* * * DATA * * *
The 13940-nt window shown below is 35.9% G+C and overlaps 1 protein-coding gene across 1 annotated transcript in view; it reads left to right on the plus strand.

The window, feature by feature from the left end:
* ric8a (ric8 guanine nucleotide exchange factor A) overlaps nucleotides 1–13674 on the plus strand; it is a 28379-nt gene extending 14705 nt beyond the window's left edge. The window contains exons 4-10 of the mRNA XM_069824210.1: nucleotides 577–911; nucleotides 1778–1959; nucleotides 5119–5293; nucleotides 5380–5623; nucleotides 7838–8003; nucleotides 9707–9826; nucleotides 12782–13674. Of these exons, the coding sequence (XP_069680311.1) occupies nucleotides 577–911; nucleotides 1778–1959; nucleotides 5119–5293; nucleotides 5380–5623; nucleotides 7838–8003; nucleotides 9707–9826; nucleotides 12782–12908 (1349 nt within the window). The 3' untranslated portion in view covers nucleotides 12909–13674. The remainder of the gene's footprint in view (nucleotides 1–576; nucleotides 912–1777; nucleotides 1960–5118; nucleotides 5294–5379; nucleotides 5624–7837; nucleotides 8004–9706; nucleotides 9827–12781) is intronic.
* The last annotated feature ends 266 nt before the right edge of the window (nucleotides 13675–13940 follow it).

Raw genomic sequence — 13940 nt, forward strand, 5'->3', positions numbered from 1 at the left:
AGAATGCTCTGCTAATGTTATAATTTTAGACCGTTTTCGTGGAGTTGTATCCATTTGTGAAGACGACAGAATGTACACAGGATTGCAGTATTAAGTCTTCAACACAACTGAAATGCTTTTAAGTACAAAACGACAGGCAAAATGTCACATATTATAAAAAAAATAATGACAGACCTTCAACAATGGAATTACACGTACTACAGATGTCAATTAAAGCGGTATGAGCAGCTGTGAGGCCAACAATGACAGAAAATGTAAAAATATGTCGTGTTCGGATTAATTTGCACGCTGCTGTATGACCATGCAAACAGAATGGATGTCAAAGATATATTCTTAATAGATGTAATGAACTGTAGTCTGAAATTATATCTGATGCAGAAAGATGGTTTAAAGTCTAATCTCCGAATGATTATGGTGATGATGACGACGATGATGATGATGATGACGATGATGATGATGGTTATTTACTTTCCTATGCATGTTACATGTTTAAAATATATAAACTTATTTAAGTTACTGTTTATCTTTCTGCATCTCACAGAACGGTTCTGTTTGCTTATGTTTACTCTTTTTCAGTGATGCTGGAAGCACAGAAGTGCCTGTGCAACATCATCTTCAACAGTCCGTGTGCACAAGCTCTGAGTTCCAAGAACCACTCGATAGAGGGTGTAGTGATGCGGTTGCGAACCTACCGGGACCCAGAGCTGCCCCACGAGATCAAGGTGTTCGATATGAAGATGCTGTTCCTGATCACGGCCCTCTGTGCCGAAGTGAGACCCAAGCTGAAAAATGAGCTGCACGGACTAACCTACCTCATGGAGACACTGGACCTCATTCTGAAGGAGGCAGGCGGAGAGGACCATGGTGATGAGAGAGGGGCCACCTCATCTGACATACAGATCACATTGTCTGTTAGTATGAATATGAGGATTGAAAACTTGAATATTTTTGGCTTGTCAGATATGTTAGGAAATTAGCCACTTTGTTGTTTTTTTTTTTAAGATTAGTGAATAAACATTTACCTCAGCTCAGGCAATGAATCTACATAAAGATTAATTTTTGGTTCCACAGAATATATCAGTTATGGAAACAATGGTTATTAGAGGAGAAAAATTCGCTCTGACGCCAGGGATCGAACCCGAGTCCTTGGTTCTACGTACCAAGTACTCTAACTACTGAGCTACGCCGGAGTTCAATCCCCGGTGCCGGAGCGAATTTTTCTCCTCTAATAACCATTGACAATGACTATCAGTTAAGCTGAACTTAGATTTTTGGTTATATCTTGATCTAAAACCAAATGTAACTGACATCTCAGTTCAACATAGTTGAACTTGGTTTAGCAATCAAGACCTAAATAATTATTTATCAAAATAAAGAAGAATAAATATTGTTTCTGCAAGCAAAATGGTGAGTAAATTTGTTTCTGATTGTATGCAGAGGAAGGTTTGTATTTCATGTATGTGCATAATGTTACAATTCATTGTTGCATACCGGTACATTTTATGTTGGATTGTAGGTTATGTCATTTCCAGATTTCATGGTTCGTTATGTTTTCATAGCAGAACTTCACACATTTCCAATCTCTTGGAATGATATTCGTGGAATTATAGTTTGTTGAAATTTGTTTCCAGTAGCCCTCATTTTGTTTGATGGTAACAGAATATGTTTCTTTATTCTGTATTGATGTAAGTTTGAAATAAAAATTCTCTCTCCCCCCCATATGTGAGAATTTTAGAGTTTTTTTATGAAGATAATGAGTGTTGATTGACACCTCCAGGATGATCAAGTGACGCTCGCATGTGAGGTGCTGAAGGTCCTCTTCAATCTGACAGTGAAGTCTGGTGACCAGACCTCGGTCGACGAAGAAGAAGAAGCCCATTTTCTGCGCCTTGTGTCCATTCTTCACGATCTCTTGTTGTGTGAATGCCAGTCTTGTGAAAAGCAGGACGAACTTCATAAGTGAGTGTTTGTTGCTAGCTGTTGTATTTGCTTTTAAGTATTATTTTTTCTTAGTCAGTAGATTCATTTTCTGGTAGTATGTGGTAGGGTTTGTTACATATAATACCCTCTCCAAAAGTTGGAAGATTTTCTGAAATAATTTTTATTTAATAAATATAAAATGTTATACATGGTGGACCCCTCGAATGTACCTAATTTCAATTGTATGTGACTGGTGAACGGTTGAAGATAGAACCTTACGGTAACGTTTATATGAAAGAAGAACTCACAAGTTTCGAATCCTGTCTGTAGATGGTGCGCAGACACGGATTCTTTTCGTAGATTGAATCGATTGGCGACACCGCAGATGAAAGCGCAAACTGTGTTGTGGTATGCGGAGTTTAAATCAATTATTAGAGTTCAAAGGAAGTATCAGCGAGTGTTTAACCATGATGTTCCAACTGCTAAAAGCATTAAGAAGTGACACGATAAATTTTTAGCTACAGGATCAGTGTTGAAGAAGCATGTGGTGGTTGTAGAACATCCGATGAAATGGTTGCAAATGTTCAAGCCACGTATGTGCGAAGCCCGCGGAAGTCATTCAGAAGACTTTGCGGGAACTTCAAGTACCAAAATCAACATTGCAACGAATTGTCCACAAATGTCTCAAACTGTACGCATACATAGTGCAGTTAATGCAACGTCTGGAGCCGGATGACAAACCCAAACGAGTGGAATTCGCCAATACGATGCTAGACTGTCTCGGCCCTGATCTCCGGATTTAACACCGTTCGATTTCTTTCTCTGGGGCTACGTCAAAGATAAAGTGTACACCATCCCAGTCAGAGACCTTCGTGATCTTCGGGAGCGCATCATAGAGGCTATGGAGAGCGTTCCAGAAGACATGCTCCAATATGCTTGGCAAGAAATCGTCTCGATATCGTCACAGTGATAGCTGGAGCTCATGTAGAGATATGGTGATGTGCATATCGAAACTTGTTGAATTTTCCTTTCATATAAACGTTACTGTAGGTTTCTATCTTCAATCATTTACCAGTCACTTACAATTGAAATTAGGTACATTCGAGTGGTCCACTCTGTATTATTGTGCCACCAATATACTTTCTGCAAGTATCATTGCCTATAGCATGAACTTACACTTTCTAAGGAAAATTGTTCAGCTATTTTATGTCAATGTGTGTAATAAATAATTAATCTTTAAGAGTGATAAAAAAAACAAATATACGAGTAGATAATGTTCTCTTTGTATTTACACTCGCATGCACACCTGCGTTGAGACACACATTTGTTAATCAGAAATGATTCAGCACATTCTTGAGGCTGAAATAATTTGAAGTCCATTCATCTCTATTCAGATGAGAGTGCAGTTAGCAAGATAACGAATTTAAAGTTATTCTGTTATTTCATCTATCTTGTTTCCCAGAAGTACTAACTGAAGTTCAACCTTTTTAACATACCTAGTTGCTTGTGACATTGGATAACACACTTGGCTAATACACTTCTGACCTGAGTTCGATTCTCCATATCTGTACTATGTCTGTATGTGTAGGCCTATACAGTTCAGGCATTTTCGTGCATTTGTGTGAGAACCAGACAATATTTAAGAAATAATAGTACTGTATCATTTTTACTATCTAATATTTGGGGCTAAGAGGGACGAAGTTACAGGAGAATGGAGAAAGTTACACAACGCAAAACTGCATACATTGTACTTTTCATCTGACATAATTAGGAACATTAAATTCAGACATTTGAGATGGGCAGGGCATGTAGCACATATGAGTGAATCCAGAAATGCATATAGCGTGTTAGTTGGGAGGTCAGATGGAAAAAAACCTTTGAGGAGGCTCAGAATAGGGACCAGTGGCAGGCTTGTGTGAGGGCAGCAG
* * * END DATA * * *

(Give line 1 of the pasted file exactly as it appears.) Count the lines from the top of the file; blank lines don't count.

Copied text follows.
The 13940-nt window shown below is 35.9% G+C and overlaps 1 protein-coding gene across 1 annotated transcript in view; it reads left to right on the plus strand.